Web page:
Wikipedia contributors. (2018, November 4). The Battle of Dorking. In Wikipedia, The Free Encyclopedia. Retrieved 08:57, November 16, 2018, from

Wikipedia contributors. (2018, November 4). Triple Alliance (1882). In Wikipedia, The Free Encyclopedia. Retrieved 15:49, December 4, 2018, from

Print Friendly, PDF & Email
  1. B. Semmel, George Eliot and the Politics of National Inheritance, New York: Oxford University Press, 1994, p. 79. []
  2. Jacques Charles’ hydrogen-filled gas balloon of 1783, Albert Mathieu-Favier’s 1802 channel tunnel proposal, Robert Fulton’s 1803 prototype submarine, iron-clad battleships, etc, had all impacted on the popular imagination. []
  3. The shock of the Prussian victory might be gauged from the view expressed very few years earlier by Matthew Arnold who had asserted his “conviction as to the French always beating any number of Germans who come in to the field against them.  They will never be beaten by any nation but the English, for to every other nation they are, in efficiency and intelligence, decidedly superior.” []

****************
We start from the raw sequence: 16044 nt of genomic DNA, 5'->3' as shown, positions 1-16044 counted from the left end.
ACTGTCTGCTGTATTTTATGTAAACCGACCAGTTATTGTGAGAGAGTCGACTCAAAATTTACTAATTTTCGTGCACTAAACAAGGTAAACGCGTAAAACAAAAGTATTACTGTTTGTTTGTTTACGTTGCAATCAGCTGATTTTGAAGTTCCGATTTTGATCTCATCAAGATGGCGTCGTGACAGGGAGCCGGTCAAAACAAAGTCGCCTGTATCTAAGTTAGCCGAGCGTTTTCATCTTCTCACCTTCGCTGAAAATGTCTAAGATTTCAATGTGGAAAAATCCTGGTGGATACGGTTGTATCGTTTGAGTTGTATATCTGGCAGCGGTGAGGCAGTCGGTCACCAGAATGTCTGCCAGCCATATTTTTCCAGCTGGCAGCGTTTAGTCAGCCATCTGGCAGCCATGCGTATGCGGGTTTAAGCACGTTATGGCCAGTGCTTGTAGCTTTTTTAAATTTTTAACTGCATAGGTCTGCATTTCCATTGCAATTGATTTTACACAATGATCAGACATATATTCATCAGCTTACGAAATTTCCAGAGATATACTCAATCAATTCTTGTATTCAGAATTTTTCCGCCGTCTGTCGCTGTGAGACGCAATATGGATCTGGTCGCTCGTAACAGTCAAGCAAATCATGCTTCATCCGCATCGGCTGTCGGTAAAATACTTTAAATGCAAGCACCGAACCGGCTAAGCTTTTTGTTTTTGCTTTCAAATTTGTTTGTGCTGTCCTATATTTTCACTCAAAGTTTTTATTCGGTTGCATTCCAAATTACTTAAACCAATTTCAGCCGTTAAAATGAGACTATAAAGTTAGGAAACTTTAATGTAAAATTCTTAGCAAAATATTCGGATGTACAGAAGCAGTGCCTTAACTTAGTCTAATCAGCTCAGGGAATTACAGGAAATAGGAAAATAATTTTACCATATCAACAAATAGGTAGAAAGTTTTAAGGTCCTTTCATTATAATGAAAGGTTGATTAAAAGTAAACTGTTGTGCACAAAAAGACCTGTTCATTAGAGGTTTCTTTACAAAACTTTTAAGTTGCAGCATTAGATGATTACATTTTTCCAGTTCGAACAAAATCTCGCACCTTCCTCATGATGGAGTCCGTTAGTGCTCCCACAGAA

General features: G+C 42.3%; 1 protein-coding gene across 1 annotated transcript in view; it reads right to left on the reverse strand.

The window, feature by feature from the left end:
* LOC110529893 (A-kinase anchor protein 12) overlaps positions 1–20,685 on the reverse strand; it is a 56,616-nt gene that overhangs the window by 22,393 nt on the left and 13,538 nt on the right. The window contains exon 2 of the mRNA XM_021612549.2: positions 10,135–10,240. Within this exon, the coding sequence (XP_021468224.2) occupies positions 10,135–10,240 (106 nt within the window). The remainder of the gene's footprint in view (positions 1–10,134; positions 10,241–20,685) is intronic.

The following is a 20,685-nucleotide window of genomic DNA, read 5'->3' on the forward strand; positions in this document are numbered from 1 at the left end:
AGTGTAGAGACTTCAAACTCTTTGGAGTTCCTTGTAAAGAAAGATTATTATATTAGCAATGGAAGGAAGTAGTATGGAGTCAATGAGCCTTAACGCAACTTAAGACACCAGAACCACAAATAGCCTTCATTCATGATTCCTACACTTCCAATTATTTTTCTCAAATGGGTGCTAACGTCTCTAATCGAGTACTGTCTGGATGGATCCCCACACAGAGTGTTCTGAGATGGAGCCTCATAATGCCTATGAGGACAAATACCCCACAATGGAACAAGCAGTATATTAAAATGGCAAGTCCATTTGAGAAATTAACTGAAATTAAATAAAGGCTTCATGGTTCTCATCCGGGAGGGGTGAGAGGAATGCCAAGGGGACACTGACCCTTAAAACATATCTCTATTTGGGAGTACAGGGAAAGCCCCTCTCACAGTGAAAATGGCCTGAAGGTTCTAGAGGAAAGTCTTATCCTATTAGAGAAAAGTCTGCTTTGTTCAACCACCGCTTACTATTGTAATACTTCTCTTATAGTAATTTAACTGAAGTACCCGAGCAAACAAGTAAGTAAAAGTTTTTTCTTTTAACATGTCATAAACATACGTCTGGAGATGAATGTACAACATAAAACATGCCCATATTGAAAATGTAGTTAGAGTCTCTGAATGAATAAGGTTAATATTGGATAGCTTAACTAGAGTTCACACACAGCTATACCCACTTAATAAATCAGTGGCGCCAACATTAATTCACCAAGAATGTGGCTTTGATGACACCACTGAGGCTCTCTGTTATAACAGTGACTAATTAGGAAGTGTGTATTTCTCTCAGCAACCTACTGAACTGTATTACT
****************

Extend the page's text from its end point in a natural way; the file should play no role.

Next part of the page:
4. Hansard, HL Deb 19 June 1871 vol 207 cc197-208 []
  5. Richard Scully, ‘The German Invasion of Britain in 1872 and “What Became of the Invaders” ‘, in British Images of Germany: Admiration, Antagonism & Ambivalence, 1860–1914. London: Palgrave Macmillan, pp.93-103 []
  6. Germany is not named, referred to simply as “the enemy”, yet the German language spoken by the invaders towards the end of the novel coupled with the re-titling in some later editions as The German Conquest of England in 1875, and battle of Dorking left little doubt as to their identity. []
  7. Cruickshank, 2011; Hochschild, 2011, p.69, and Chapter 6: ‘On The Eve’, passim []
  8. Frederick Engels, 1887, ‘Zur Erinnerung für die deutschen Mordspatrioten 1806-1807’ []

Leave a Reply

Your email address will not be published.